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October 22, 1940 - Image 3

Resource type:
Text
Publication:
The Michigan Daily, 1940-10-22

Disclaimer: Computer generated plain text may have errors. Read more about this.

OCTOBER 22, 1940

AH MT' AA7' J.RA Ryt 1 !1 A TTijI

KT r1IV MLiTTTP A AT lI L Y ~

rAGR TAKR

Win Over Illini KeepsWolverines Third In Nationallia

nking

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Kappa Nu,Chi,
Psi Win Games
Culver, Gunn Count Five
To Pace I-M .Scorers
Bill Harris led Kappa Nu to a 7-5
win over Phi Kappa Sigma yester-
day, as the Intramural Sports De-
partment carried on activities in the
speedball loop. Trackman Carl Cul-
ver scored all five points for the
Phi Kaps.
With Bernie Sisman pushing
across four scores in the first period,
Phi Sigma Delta doubled Phi Kap-
pa Tan's tally with a score of 8-4.
Trouncingt of the afternoon was
that rendered by Chi Psi over Phi
Gamma Delta to the tune of 7-1. Bob
Summerhays and Roger Kelly took
scoring honors, each with two points.
Bill Hastie saved Phi Gam from a
shut-out with his single marker. Phi
Kappa Psi trampled Lambda Chi
Alpha almost as badly by a 9-3 score,
Jim Gunn pacing the Phi Psis with
five points.
Beta Theta Pi took a forfeit from
Delta Upsilon, and Alpha Delta Phi
pushed Sigma Nu around 7-2, with
Bill Funk leading the winners, in
other games scheduled.
Sophomores eligible for basket-
ball manager tryouts report to the
Sports Building tonight at 7:30.
Golden Fleece
O'COATS ,.
California Weight °
r 29.75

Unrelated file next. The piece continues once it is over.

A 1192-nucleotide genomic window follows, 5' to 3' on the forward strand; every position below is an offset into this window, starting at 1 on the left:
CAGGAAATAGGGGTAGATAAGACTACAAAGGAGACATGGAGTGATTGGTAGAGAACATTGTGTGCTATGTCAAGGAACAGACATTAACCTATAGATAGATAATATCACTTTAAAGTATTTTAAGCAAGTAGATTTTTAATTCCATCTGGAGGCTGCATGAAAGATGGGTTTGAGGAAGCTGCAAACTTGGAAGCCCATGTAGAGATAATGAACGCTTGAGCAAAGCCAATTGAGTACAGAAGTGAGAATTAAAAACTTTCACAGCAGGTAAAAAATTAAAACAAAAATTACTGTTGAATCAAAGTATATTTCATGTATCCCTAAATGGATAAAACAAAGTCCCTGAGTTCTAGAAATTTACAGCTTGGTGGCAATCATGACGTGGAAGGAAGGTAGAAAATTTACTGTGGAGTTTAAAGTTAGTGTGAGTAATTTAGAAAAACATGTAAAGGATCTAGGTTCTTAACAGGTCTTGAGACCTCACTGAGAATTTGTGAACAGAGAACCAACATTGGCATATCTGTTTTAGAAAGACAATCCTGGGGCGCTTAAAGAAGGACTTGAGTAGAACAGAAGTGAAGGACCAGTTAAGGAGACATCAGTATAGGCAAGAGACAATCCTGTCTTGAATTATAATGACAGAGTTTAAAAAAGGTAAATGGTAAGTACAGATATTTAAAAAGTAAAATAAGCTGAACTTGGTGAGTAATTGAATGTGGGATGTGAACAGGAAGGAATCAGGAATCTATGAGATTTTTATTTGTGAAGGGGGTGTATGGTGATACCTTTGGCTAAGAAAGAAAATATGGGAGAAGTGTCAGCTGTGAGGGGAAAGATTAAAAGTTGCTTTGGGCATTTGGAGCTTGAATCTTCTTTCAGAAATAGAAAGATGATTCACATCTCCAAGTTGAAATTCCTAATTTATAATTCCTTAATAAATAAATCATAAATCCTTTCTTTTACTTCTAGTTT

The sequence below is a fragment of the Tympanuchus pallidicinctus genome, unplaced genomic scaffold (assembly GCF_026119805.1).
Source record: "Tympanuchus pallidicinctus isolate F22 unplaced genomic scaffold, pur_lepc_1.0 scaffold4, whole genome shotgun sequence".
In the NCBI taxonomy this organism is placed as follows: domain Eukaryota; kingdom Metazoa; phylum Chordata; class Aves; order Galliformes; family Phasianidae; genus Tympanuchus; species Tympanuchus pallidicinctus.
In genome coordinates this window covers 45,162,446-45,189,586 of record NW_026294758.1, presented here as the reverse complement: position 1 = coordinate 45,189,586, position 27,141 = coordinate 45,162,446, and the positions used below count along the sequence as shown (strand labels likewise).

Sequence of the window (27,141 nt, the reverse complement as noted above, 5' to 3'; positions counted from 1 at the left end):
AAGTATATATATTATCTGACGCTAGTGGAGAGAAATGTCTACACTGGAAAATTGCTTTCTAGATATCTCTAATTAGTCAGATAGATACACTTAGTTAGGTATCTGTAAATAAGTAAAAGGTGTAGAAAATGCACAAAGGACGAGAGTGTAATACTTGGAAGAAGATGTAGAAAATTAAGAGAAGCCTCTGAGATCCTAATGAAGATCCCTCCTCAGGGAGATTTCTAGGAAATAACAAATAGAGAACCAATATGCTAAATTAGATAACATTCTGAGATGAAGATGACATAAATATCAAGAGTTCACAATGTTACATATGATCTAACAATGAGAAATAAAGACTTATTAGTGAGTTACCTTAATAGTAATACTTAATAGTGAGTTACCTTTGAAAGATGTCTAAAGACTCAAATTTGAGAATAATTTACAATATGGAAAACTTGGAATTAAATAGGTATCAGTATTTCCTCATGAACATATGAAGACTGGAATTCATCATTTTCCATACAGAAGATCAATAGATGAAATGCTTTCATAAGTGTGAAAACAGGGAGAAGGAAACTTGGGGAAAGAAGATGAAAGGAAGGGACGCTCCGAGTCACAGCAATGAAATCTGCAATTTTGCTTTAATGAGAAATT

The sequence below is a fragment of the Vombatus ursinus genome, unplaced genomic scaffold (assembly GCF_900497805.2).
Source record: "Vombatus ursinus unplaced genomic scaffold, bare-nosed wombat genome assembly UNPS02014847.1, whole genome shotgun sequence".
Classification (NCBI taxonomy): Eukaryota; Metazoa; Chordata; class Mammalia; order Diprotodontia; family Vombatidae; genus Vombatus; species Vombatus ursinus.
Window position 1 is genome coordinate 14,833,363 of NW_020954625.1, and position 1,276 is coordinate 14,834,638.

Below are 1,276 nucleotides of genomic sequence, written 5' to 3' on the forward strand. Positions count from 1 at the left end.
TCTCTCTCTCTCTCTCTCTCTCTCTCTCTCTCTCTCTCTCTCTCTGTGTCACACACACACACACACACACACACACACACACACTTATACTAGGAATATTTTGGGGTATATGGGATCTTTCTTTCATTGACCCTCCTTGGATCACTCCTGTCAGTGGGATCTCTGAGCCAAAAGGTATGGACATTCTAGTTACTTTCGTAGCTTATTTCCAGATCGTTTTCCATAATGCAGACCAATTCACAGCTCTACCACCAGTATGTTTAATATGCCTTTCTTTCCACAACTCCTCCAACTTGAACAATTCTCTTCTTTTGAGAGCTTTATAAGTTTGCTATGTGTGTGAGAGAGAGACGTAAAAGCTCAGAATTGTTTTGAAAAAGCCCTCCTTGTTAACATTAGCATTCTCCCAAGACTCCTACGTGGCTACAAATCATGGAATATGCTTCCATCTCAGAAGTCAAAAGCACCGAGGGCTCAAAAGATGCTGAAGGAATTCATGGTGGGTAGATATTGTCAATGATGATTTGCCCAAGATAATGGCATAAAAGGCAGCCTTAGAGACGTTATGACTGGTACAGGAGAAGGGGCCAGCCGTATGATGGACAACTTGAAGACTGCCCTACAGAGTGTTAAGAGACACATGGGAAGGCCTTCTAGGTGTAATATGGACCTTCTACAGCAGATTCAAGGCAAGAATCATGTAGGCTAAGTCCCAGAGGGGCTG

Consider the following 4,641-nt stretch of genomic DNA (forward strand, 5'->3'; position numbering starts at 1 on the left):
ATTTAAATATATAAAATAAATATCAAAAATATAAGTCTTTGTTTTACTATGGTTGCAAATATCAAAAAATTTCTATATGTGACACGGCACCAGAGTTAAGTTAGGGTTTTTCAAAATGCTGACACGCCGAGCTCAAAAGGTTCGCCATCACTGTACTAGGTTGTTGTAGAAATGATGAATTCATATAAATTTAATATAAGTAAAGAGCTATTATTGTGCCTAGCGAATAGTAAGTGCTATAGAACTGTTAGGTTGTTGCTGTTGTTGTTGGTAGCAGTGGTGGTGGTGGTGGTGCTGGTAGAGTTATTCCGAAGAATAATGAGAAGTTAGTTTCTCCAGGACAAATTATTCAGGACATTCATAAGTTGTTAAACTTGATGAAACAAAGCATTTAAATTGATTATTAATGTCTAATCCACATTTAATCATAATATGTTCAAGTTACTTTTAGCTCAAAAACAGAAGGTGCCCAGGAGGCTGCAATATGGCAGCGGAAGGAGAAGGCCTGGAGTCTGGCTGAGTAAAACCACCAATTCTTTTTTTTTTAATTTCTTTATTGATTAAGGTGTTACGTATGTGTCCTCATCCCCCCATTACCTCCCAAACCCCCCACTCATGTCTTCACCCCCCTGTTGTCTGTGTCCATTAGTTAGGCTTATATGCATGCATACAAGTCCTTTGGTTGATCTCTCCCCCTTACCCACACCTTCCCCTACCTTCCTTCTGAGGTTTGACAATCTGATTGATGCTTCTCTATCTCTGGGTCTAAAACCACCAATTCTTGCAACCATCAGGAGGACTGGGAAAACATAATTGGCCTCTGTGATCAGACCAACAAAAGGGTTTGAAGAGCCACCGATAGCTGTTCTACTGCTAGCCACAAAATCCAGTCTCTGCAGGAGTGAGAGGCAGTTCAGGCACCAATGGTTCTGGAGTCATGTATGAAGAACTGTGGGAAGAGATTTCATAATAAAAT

24,75 p
19.75 0
Walk a Few Steps
and Save Dollars.
ERNIE -KUOHN'S,
Clothes Shopt
122 E. Liberty Phone 8020 a
the corner next to the P. Bell

Harmon

Crosses

Line For Michigan Score Against Illinois

# ~I'

Grid Experts
IPick Big Red
In First Place

I

da
don wirtehafter's

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Poll Shows Notre
Jn Second Spot;
Places Eighth On

Dame
Penn
List

By BILL BONI
NEW YORK, Oct. 21 - (P) - Cor-
nell's football team, still riding high
as the country's No. 1 eleven in the
eyes of the experts was challenged
from a new quarter today in the
second Associated Press ranking poll
of the season.
Texas A. and M., top team a year
ago and runner-up last week, gave
way to Notre Dame as the Irish
off their 61-0, 67-man romp over
Carnegie Tech, zoomed from sixth
place into second. While Cornell again
hogged better than half the first place
votes - 83 out of 162 - Elmer Lay-
den's crew, possibly one of the finest
teams Notre Dame has had, scored
heavily in the lower brackets tostotal
1,152 points to the Big Red's winning
1.473.
If any further proof were needed
that Michigan against Penn at Ann
Arbor will be the next Saturday's
major attraction, the poll supplied